New App Lets Spammers Target Twitter

Twitter may not being making any money yet, but that hasn't stopped spammers from trying to benefit from the micro-blogging service. In fact, a new software tool, called Tweet Tornado, has the unfortunate potential to be a real game changer. Launched last week, TT is designed to help spammers and malware distributors get the most out of their Twit-based offenses.

The program, which currently costs $150, allows you to create unlimited Twitter accounts, add an unlimited number of followers and send identical updates to multiple accounts through proxy servers. Clearly, this software is designed for one purpose and one purpose only: deliver unwanted messages to unsuspecting Twitter users.

Twitter's Achilles heel

Unlike many other online services, Twitter does not require a new user to verify their membership with a valid e-mail address. You need to provide an e-mail at sign up and fill out a CAPTCHA box, but these obstacles are more easily overcome as Tweet Tornado points out in its introductory video. So a crafty spammer using TT could easily create numerous phony Twitter profiles in minutes, with no real way to make sure the new Tweeter is a real person and not some kind of spam king.

However, distributing spam across the Twit-o-sphere is harder to do than it is with e-mail. To get the unwanted messages, a Twitter user would have to opt-in to get updates from a bogus profile. Tweet Tornado suggests you can overcome this problem by using a "hot chick" for your profile pic, but it seems to me it would still be difficult to dupe the tweeting masses. Wouldn't it?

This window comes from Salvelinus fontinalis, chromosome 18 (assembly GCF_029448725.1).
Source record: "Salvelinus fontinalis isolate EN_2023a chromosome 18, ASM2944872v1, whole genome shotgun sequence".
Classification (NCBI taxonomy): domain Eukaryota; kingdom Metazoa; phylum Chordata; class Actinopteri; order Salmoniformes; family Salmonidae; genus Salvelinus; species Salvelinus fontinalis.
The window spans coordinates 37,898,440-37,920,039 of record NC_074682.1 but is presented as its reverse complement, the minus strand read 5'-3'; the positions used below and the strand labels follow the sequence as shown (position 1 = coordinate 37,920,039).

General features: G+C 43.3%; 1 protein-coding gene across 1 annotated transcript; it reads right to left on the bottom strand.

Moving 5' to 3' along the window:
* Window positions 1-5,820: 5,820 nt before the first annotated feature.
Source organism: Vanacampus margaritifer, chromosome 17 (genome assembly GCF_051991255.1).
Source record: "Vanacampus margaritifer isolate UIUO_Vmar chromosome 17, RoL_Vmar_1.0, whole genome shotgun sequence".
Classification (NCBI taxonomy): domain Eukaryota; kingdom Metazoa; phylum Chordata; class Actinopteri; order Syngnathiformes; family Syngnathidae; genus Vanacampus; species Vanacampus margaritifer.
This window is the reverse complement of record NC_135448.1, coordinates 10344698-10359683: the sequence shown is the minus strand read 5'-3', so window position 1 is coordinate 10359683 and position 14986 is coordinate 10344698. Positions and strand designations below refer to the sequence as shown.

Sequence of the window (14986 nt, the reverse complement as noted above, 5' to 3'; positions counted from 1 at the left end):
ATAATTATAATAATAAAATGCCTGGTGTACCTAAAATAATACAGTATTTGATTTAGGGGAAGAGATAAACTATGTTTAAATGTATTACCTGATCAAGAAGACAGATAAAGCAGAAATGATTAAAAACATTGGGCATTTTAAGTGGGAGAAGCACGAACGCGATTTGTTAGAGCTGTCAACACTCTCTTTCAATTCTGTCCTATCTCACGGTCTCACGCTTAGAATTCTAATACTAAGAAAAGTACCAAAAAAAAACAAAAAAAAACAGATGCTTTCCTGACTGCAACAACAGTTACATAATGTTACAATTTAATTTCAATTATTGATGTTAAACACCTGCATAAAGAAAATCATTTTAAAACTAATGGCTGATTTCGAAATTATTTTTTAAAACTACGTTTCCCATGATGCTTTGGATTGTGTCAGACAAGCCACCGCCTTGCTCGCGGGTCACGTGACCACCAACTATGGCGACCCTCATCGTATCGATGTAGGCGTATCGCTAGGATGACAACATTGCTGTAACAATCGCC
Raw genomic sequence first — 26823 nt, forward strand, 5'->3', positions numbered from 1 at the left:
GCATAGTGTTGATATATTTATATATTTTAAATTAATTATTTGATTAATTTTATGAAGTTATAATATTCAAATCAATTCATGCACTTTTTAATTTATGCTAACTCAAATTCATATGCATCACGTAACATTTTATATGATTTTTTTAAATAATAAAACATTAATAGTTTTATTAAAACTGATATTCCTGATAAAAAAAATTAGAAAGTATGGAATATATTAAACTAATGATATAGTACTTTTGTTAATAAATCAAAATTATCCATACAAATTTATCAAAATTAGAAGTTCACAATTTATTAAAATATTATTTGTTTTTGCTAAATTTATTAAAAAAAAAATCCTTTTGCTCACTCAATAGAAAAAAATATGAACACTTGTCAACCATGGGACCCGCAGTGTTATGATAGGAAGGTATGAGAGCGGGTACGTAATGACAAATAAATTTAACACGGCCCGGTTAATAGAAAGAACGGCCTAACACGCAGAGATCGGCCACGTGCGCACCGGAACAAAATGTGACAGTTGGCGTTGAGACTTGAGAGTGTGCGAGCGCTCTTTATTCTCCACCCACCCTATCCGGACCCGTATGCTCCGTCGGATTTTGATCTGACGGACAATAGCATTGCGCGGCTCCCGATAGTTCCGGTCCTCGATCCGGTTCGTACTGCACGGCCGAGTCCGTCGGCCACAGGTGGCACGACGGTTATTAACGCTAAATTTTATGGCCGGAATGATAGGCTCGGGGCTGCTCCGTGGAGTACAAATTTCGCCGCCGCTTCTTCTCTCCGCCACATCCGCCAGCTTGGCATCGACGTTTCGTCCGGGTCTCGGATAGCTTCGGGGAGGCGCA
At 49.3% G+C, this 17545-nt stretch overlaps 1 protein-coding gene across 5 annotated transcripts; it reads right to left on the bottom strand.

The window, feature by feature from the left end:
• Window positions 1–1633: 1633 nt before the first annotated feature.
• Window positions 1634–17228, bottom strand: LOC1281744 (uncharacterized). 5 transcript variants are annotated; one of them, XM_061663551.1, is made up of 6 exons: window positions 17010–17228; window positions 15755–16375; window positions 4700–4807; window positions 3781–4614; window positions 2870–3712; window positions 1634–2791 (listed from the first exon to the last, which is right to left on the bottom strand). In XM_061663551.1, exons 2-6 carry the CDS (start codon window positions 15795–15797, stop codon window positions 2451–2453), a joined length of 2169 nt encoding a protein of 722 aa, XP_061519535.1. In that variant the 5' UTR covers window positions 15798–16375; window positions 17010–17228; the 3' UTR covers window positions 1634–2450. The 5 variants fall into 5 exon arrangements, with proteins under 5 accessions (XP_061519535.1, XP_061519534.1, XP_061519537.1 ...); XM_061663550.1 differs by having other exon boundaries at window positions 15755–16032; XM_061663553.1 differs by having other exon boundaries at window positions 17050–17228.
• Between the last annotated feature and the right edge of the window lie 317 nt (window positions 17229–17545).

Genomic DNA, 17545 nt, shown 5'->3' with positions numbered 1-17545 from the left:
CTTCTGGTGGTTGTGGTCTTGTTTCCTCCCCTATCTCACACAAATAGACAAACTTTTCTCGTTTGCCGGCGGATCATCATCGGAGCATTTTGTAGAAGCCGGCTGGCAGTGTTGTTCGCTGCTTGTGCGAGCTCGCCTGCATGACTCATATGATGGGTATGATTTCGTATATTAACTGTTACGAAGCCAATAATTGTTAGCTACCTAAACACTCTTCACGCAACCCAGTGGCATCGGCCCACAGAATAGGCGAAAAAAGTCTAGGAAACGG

Maybe not

A "proof of concept" profile created by Tweet Tornado and uncovered by ZDNet, shows how well the product works. The bogus AarensAbritta--who seems to be a very hot chick by the way--gained over 400 followers in just a few hours. That may not seem like much, but if you gain 400 followers each across multiple profiles it's not hard to see how things could get out of hand.

Hats off to Twitter though for shutting down the bogus account in just a few hours. Without any kind of validation service, Twitter's oversight is really the only defense it has against micro-spam. If Twitter continues to grow in popularity, hopefully the company will employ different identity verification systems to block spammers from the service. Until that time, however, Twitter has the potential to grow into a spamming haven. So the next time a hot chick with an exotic name starts following you on Twitter, think twice before reciprocating.

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